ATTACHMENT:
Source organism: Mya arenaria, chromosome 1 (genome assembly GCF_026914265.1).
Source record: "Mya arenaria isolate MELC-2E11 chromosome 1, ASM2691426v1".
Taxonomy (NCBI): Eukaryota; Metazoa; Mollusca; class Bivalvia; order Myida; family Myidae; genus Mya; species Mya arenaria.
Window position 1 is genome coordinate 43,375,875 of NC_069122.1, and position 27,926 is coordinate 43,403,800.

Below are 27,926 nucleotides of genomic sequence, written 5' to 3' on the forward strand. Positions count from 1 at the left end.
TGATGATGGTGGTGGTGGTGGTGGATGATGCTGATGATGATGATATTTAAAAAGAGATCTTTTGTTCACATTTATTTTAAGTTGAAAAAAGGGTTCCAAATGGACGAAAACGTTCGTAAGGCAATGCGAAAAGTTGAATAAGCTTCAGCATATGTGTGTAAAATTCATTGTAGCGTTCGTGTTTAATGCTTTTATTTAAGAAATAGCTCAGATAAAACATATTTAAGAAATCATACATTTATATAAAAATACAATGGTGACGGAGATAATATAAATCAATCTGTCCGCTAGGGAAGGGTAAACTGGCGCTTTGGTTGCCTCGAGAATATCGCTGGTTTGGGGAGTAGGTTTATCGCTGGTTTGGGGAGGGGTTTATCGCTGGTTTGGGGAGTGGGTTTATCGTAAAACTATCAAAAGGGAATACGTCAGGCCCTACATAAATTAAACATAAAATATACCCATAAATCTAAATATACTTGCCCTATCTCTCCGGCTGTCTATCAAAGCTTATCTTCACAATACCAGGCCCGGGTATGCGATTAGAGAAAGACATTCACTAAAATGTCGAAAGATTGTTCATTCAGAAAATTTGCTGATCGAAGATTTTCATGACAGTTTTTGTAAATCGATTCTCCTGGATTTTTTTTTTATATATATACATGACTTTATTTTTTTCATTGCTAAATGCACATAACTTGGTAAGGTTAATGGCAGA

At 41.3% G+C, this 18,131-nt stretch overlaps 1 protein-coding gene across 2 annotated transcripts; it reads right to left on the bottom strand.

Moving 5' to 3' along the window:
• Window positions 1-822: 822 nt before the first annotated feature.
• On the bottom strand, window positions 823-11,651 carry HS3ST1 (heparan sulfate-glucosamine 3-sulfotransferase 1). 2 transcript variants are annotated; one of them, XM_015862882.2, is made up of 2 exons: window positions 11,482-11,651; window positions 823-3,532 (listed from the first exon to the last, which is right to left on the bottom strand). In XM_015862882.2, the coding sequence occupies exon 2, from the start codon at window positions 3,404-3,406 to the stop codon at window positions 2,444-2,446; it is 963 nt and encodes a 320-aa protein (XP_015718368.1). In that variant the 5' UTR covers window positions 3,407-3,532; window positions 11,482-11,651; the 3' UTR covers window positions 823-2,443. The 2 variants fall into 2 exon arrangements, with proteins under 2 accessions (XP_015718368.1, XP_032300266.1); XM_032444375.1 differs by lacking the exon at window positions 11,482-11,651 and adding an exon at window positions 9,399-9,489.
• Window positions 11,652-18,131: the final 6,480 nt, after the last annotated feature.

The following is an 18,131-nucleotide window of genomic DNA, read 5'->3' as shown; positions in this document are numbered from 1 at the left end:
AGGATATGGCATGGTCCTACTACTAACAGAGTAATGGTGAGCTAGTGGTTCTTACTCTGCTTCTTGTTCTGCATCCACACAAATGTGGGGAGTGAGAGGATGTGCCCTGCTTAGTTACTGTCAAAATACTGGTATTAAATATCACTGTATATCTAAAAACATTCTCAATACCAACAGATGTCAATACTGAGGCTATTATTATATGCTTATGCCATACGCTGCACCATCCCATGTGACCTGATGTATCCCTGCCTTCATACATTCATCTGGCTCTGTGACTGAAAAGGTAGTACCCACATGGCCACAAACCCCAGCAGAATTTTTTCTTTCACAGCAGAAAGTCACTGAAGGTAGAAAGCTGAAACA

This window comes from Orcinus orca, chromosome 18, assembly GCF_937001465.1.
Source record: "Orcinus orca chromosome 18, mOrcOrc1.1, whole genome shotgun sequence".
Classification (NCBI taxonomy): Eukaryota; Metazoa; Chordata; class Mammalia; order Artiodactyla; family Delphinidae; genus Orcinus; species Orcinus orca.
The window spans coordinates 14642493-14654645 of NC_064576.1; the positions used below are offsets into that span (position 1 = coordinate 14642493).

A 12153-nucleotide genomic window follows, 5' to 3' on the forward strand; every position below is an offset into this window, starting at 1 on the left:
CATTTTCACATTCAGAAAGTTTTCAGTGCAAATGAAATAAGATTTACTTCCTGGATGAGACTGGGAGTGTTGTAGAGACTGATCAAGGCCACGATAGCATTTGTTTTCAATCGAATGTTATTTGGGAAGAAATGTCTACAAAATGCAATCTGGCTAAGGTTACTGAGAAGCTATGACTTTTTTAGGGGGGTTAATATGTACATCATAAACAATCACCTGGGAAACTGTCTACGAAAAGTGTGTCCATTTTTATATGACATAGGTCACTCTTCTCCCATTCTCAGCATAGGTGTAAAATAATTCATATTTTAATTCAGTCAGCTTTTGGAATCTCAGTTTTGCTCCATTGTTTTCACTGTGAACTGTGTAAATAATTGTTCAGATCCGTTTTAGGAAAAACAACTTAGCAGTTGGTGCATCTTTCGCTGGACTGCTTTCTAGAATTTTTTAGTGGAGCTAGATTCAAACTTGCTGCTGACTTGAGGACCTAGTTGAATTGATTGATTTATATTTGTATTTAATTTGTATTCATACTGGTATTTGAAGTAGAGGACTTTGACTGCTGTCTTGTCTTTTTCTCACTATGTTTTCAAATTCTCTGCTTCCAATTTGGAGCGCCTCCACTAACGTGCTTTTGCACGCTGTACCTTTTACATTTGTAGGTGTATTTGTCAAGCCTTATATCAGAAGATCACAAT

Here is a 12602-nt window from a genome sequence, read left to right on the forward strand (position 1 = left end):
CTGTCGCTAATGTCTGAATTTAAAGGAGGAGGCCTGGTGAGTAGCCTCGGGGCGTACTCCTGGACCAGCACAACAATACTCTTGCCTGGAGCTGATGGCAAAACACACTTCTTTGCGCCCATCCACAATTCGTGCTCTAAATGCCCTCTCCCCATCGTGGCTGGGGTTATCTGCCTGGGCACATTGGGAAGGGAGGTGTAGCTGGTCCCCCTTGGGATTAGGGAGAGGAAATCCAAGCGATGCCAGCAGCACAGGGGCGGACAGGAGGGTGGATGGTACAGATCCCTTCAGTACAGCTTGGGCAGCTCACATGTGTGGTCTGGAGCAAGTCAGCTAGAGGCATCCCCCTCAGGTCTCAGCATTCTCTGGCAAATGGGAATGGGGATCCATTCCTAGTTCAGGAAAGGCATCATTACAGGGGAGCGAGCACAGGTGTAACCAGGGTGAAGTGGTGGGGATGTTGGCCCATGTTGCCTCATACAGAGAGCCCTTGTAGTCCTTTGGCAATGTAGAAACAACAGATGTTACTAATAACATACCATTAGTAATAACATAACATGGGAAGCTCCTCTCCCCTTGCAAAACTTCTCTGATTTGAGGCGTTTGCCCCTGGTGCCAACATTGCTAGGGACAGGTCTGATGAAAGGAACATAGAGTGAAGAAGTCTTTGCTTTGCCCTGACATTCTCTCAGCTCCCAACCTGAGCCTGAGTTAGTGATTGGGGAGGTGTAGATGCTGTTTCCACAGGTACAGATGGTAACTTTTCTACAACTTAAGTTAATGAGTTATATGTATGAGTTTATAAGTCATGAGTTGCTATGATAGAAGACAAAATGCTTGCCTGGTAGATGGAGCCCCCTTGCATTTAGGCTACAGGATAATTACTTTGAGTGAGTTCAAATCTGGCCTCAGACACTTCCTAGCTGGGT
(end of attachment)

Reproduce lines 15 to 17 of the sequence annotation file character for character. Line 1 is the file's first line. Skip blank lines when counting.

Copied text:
Source record: "Orcinus orca chromosome 18, mOrcOrc1.1, whole genome shotgun sequence".
Classification (NCBI taxonomy): Eukaryota; Metazoa; Chordata; class Mammalia; order Artiodactyla; family Delphinidae; genus Orcinus; species Orcinus orca.
The window spans coordinates 14642493-14654645 of NC_064576.1; the positions used below are offsets into that span (position 1 = coordinate 14642493).